Trick or treat focus: Clark Elementary
's Lyndsie Dempsey. Last week, I wrote an article about the results of the trick or treat event in 2020, which took place throughout October, and for many participants, it now runs until November.
Designed to help reduce waste accumulated around Halloween each year by providing schools and small businesses with safe and easy-to-assemble recycling bins that can be filled with discarded candy wrappers and other snack packaging, more than 730 schools and small businesses in the United States All 50 states participated in Trick or Treat in 2020.
In order to follow up the event, I want to talk to an educator who participated in this year’s and last year’s events to understand how the "Trick or Treat" program works in the field. I am very happy to talk to Lyndsie Dempsey, a fourth-grade teacher at Clark Elementary School in Paducah, Kentucky.
If you are an educator or small business owner and are interested in participating in the "Trick or Treat" event next year to inspire your community to recycle on Halloween and throughout the year, please read on!
I participated in Trick or Trash last year. What attracted you to participate in Trick or Trash for the first time, and how is Trick or Trash 2020 different from 2019?
Last year, I was attracted by Trick or Trash because it promised to help me promote recycling to elementary school students. As a fourth grade teacher and lighthouse coordinator at Clark Elementary School, I am very happy to have the opportunity to introduce this leadership program into our school.
Last year, 100% of the students in our Clark Elementary School participated in the trick-or-treating activities. Although we still face obvious obstacles due to the implementation of the COVID-19 procedures in the school, we are determined to reach the same milestones this year, and approximately The fact that 35% of students participate in virtual learning.
In addition to comparing with last year, we have taken obvious safety measures this year, including ensuring that students wear masks and gloves, and wash their hands frequently. This year our children have been eating lunch in the classroom, so we made the lunch room and realized that we need to take away their garbage. The box is placed nearby.
We have also placed a "throw away" container of "trick or treat" outside the school, so that parents of students can easily learn to throw away their candy wrappers in a virtual way, as well as students collect from clubs and communities after school. The wrapping paper, in a safe way. Some children even wrote letters on local Facebook groups, asking their neighbors to save their candy wrappers and put them in their mailboxes so they could take them to school.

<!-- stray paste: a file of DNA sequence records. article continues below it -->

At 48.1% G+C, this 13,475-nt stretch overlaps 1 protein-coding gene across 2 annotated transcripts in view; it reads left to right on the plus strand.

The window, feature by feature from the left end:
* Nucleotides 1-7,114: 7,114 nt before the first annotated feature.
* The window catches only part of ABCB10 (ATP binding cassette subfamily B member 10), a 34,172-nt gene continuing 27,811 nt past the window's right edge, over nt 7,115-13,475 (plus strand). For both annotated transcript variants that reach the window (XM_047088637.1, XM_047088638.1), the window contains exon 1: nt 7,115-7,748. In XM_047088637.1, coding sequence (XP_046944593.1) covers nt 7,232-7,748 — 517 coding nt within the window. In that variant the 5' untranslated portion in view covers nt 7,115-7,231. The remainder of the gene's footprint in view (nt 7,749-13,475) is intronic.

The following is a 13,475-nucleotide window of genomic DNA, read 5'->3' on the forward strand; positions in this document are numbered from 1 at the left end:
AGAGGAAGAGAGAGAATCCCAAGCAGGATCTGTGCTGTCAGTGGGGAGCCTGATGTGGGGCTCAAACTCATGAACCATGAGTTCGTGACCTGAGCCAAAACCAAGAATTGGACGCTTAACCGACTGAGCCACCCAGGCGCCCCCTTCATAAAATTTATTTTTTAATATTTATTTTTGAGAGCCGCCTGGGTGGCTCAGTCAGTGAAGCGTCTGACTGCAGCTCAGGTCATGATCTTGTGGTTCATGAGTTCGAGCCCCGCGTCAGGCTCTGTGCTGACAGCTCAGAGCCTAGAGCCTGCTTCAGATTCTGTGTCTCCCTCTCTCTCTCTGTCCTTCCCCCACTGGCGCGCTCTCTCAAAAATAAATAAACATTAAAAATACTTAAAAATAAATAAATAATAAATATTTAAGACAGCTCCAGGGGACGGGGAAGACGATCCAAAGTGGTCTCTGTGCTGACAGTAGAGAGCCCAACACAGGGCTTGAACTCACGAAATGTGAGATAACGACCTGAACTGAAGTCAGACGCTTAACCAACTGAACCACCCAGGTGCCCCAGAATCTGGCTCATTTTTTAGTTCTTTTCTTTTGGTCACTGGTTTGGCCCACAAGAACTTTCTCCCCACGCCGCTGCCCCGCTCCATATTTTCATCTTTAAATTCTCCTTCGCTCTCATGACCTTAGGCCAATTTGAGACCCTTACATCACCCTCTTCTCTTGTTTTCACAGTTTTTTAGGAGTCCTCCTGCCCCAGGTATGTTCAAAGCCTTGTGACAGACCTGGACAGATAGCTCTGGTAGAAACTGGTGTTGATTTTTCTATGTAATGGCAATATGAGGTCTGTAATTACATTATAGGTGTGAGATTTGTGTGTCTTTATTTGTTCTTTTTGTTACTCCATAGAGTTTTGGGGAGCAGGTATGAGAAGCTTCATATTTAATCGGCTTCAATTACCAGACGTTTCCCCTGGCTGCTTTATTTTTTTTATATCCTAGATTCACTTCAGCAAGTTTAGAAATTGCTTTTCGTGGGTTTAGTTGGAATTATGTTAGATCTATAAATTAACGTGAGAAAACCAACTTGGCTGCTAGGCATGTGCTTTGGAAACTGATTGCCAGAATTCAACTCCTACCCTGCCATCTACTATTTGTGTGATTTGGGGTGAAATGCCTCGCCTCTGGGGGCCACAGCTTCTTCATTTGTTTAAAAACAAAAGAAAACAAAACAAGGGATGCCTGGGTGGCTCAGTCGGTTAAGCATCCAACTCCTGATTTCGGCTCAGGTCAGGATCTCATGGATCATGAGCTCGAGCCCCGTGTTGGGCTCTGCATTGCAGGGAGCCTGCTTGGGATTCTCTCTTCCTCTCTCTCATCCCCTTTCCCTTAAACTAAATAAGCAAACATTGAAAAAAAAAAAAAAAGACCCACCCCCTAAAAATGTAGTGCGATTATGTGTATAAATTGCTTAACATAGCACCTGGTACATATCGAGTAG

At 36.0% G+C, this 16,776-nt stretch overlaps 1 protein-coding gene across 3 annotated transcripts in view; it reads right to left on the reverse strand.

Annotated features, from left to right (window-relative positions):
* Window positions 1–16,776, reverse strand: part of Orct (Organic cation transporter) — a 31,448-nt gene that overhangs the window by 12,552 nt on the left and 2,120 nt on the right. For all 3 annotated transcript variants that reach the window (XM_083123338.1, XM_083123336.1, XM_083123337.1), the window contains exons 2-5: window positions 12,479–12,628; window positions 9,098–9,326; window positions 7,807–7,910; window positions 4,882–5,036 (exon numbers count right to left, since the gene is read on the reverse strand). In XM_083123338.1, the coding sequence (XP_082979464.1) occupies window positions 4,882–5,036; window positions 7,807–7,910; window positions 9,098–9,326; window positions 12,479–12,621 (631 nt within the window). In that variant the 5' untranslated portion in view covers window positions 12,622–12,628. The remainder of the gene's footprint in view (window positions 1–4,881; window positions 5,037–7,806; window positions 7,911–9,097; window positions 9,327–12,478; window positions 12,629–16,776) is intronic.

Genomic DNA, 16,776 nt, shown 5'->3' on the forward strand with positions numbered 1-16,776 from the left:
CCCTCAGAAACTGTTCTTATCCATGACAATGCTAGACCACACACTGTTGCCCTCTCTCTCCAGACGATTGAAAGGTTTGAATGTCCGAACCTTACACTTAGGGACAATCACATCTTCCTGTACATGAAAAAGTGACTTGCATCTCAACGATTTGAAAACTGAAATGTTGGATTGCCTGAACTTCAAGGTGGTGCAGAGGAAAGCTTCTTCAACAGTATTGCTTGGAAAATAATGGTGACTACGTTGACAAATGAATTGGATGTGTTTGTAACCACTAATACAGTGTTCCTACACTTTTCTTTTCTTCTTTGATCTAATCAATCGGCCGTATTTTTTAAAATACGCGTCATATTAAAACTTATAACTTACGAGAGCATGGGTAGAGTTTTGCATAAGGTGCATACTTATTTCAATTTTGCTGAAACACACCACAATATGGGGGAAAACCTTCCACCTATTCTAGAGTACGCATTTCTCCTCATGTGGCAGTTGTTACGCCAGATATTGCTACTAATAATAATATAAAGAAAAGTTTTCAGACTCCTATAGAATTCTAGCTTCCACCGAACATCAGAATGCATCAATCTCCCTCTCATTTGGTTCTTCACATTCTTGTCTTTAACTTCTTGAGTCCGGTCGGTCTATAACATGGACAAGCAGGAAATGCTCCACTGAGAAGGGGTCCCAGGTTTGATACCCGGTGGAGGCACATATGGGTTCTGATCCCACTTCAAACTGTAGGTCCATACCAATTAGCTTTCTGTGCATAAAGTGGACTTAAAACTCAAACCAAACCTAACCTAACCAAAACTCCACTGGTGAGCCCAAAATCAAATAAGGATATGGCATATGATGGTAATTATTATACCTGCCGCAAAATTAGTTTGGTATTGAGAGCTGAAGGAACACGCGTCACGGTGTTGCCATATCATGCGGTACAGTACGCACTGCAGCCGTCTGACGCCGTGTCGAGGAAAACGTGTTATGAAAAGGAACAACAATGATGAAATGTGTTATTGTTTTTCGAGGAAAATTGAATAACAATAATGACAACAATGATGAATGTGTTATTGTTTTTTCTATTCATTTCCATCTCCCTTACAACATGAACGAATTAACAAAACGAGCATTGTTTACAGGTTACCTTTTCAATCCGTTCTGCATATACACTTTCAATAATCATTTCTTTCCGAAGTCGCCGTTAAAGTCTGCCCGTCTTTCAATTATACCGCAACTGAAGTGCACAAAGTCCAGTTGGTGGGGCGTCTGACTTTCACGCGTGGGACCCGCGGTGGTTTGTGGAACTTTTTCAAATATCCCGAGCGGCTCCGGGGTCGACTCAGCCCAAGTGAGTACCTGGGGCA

What do your students like most about Trick or Trash?
So many things! They really like to know what happens when the wrapping paper is placed in the “trick or treat” recycling container. (They will be happy when we tell them all the things that can be recycled, such as park benches, game sets, and even new candy wrappers!)
At the beginning of this year’s "Trick or Treat" event, I shared the lesson plan with our teacher every morning (provided by Rubicon and the National Wildlife Federation!) The importance of recycling instead of sending items to landfill Sex, and how they can become better recyclers at home and school.
How do you teach the "Trick or Treat" lesson plan at school?
Day by day, more and more students are beginning to realize recycling and its benefits to the planet. Through this leadership project, students learned how important recycled materials (such as our “trick or treat” trash) are to our economy.
We have been teaching them that recycling is essential to the so-called "circular economy", a system designed to phase out pollution and waste, and gradually introduce products and solutions with longer lifespans and a wide range of uses. Not only is it important for students to understand the principle of "recycling", but it also motivates them to know what new products their recycling work can produce!
What are the most common questions you get from students, parents, and other teachers about trick-or-treating?
The most common question I get from parents and other teachers is "How can we make it as easy as possible for our students to do trick-or-treating?" To answer this question, I often send them Rubicon and NWF lesson plans, So that they have a basic understanding of themselves. This year, we also provided children with a "Boo Bag" through the Family Resource Center, which contains children's books, pencils, bookmarks, water bottles and other Halloween-themed gifts. "Boo Bag" also includes a sandwich bag with instructions for the "Trick or Treat" leadership project. We feel that by providing this, we will encourage more families to participate, and let our parents and the community cooperate with us for "trick or treat".
The most common question I receive from students is "Can I recycle this?" To help answer this question, we created a poster board last year showing the different wrapping papers that can be put in the box so they have it Acceptable examples, they can decide for themselves. They are always very excited to ask this question! They want to recycle as much as possible, but our teacher needs to stop them and teach them what they can and what can’t.
Finally, what is the most common candy wrapper in your Trick or Trash box?
I would say M&Ms, followed by Snickers and Sour Patch Kids! We have a basket in every classroom and can walk around after lunch and at the end of the day. Students with baskets like to say "I'm here to collect your tricks or treats!"
Katie Kinnear is Rubicon’s senior manager of social media and engagement, and was the inspiration for creating trick-or-treating events. To stay ahead of the new global partnerships and cooperation announced by Rubicon, be sure to follow us on LinkedIn, Facebook, and Twitter, or contact us immediately.